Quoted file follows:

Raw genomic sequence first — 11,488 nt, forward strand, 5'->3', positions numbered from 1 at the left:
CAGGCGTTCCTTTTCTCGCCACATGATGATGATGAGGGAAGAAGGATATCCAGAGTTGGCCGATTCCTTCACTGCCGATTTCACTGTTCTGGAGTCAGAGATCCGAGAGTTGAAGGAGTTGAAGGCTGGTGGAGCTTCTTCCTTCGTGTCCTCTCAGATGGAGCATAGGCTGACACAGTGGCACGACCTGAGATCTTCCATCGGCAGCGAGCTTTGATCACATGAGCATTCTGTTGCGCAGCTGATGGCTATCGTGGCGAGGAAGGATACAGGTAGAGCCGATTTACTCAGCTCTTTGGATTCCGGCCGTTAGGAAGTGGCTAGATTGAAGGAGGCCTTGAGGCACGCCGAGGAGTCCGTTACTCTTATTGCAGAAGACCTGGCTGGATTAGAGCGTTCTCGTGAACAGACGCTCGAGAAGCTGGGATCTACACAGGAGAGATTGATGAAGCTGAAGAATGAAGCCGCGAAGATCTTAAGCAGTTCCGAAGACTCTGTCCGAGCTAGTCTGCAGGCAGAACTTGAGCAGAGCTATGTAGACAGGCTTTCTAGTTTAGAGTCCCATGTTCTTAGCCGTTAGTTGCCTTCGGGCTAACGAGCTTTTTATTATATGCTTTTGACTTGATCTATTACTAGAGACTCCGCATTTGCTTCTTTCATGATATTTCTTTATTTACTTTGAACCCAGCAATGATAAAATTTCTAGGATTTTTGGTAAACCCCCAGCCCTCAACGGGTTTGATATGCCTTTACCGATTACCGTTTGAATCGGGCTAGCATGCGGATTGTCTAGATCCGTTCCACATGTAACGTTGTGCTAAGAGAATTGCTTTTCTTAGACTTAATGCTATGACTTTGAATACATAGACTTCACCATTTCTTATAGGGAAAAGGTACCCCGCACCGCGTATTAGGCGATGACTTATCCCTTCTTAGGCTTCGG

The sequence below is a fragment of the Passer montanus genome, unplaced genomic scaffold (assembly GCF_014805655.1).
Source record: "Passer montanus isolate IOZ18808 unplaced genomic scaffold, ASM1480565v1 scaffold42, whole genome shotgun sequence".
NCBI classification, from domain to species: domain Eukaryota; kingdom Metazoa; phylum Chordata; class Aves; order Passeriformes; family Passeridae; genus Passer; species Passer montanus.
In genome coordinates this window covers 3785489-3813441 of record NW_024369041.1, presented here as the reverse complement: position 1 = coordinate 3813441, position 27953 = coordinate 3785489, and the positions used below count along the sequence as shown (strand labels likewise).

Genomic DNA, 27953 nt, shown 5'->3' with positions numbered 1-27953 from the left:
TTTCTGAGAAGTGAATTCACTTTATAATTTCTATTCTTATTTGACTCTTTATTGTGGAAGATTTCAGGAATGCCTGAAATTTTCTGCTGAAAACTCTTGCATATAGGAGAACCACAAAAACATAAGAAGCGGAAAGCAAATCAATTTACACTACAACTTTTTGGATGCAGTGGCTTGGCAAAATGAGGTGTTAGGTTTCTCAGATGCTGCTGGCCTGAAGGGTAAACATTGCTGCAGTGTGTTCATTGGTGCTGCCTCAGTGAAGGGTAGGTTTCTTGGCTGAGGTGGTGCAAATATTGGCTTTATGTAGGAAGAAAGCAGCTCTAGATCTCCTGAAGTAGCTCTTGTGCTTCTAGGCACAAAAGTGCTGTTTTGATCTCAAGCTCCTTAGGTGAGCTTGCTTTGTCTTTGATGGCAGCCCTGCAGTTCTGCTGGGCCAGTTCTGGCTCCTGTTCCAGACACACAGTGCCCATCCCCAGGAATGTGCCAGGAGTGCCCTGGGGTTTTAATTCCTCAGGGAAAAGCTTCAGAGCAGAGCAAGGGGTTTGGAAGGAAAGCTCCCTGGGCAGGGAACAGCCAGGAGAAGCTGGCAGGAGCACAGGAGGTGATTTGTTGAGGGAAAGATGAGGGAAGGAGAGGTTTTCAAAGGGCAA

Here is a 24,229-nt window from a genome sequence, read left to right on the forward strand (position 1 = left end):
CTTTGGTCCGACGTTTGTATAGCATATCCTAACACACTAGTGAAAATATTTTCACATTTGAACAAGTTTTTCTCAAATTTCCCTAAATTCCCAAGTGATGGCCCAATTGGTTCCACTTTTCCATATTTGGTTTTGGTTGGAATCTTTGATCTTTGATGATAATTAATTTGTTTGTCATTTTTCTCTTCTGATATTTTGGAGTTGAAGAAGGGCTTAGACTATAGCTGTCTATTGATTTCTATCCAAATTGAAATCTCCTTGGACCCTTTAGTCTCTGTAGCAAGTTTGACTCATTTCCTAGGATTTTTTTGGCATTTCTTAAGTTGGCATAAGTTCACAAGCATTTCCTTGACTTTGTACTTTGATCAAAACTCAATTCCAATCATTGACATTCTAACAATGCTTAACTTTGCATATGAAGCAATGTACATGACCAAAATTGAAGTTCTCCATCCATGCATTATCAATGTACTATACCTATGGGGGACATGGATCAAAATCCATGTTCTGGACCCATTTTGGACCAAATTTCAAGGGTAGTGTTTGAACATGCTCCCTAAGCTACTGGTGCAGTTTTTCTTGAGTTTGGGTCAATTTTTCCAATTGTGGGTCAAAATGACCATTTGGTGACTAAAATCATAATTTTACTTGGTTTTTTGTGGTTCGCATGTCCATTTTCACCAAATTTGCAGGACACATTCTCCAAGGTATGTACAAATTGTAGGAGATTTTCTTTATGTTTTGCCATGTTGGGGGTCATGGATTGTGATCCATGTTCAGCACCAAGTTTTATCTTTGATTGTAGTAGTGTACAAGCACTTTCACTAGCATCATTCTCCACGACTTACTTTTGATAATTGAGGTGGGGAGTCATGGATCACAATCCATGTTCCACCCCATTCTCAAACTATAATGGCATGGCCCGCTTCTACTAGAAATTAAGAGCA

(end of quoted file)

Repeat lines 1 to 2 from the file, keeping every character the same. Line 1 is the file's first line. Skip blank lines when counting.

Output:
Raw genomic sequence first — 11,488 nt, forward strand, 5'->3', positions numbered from 1 at the left:
CAGGCGTTCCTTTTCTCGCCACATGATGATGATGAGGGAAGAAGGATATCCAGAGTTGGCCGATTCCTTCACTGCCGATTTCACTGTTCTGGAGTCAGAGATCCGAGAGTTGAAGGAGTTGAAGGCTGGTGGAGCTTCTTCCTTCGTGTCCTCTCAGATGGAGCATAGGCTGACACAGTGGCACGACCTGAGATCTTCCATCGGCAGCGAGCTTTGATCACATGAGCATTCTGTTGCGCAGCTGATGGCTATCGTGGCGAGGAAGGATACAGGTAGAGCCGATTTACTCAGCTCTTTGGATTCCGGCCGTTAGGAAGTGGCTAGATTGAAGGAGGCCTTGAGGCACGCCGAGGAGTCCGTTACTCTTATTGCAGAAGACCTGGCTGGATTAGAGCGTTCTCGTGAACAGACGCTCGAGAAGCTGGGATCTACACAGGAGAGATTGATGAAGCTGAAGAATGAAGCCGCGAAGATCTTAAGCAGTTCCGAAGACTCTGTCCGAGCTAGTCTGCAGGCAGAACTTGAGCAGAGCTATGTAGACAGGCTTTCTAGTTTAGAGTCCCATGTTCTTAGCCGTTAGTTGCCTTCGGGCTAACGAGCTTTTTATTATATGCTTTTGACTTGATCTATTACTAGAGACTCCGCATTTGCTTCTTTCATGATATTTCTTTATTTACTTTGAACCCAGCAATGATAAAATTTCTAGGATTTTTGGTAAACCCCCAGCCCTCAACGGGTTTGATATGCCTTTACCGATTACCGTTTGAATCGGGCTAGCATGCGGATTGTCTAGATCCGTTCCACATGTAACGTTGTGCTAAGAGAATTGCTTTTCTTAGACTTAATGCTATGACTTTGAATACATAGACTTCACCATTTCTTATAGGGAAAAGGTACCCCGCACCGCGTATTAGGCGATGACTTATCCCTTCTTAGGCTTCGG